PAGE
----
Please use this identifier to cite or link to this item: http://hdl.handle.net/1822/19469

TitleDiversity of teachers’ conceptions related to environment and human rights. A survey in 24 countries
Author(s)Clément, Pierre
Caravita, Silvia
Khammar, F.
Carvalho, Graça Simões de
Quinn, F.
Lopes, G.
Paloma, S.
Béré-Yoda, I.
Nchia, L. Ntam
Valanides, N.
Pata, K.
Sarapuu, Tago
Rauma, A. L.
Laurent, Charline
Castéra, J.
Bogner, Franz
Varga, A.
Valente, A.
Khalil, I.
Turcinaviciene, J.
Pace, P.
Selmaoui, S.
Samonek-Miciuk, E.
Kozan, A.
Thiaw, M. S.
Stanisavljevic, J.
Abrougui, Mondher
KeywordsEnvironment
Teachers
Values
Gender
Human rights
Issue dateMar-2012
PublisherEuropean Science Education Research Association (ESERA)
Abstract(s)The environmental, social and economical dimensions of ESD include human rights as equality of all the human beings independently to their gender, ethnic group, religion or sexual orientation. To analyse teachers’ conceptions on environment and on human rights, and to identify eventual links between them and with controlled parameters, a large survey has been done in 24 countries (8 749 teachers). The data are submitted to multivariate analyses. In the less developed countries, the teachers’ conceptions are more anthropocentric, less awareness of the problem of the limit of resources in our planet, and less reticent to use GMO (genetically modified organisms). These teachers are more believing in God, more practicing religion, more for “a strong central power”, “against the separation between science and religion”. The priority of ESD in these countries is poverty and development, while it is to avoid wasting and excessive consumption in the most developed countries. The teachers with the most anthropocentric conceptions more agree with these propositions: “It is for biological reasons that women more often than men take care of housekeeping” and “Ethnic groups are genetically different and that is why some are superior to others”, and more disagree with: “Homosexual couples should have the same rights as heterosexual couples”. These points illustrate that some socio-cultural traditions can differ from values of ESD (the universal human rights).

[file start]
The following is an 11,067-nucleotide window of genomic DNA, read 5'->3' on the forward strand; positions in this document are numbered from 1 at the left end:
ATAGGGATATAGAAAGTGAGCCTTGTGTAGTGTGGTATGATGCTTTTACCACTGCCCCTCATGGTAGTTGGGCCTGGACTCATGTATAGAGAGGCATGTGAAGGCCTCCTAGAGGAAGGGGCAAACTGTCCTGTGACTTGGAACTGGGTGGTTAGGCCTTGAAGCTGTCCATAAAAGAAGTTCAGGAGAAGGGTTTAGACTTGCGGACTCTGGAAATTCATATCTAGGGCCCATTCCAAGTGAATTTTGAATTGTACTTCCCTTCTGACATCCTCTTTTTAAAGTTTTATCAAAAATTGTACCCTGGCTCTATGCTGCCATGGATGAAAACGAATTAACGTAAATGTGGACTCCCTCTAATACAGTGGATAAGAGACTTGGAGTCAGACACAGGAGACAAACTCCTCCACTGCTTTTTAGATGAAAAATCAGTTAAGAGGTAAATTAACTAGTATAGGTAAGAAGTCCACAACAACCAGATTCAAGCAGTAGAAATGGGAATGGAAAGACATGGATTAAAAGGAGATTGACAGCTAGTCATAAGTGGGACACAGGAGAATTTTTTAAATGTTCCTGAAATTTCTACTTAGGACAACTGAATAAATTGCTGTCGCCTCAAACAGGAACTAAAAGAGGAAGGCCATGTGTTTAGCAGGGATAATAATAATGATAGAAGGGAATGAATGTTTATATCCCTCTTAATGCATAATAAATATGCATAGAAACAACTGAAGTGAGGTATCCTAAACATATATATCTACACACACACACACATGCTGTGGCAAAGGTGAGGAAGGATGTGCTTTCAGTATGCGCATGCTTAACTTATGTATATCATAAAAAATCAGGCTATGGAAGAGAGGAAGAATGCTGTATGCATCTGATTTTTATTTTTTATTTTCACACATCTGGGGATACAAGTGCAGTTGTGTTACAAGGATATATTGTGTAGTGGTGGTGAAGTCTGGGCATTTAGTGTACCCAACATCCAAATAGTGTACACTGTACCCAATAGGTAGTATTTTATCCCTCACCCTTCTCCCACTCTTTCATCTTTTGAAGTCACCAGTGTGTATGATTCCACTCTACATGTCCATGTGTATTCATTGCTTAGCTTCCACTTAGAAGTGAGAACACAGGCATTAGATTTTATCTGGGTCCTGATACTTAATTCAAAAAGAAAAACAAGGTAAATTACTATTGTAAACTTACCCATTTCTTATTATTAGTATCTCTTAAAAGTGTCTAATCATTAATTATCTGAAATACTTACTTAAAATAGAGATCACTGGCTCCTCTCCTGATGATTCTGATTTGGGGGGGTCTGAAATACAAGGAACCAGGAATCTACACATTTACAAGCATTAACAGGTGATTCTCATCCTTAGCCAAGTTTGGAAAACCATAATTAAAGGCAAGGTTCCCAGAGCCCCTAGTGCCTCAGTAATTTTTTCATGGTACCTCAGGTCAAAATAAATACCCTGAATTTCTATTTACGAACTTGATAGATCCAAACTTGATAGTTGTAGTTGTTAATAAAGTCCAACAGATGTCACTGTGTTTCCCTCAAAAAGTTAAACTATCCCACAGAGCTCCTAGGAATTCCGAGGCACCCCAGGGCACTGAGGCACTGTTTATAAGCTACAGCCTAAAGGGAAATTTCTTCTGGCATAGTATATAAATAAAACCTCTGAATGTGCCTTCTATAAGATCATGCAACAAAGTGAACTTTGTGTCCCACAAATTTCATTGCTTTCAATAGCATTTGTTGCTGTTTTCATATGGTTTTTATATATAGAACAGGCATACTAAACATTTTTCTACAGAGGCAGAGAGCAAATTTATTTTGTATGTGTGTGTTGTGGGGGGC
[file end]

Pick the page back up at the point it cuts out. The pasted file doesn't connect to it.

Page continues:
TypeConference paper
URIhttp://hdl.handle.net/1822/19469
Peer-Reviewedyes
AccessOpen access
Appears in Collections:CIEC - Textos em atas

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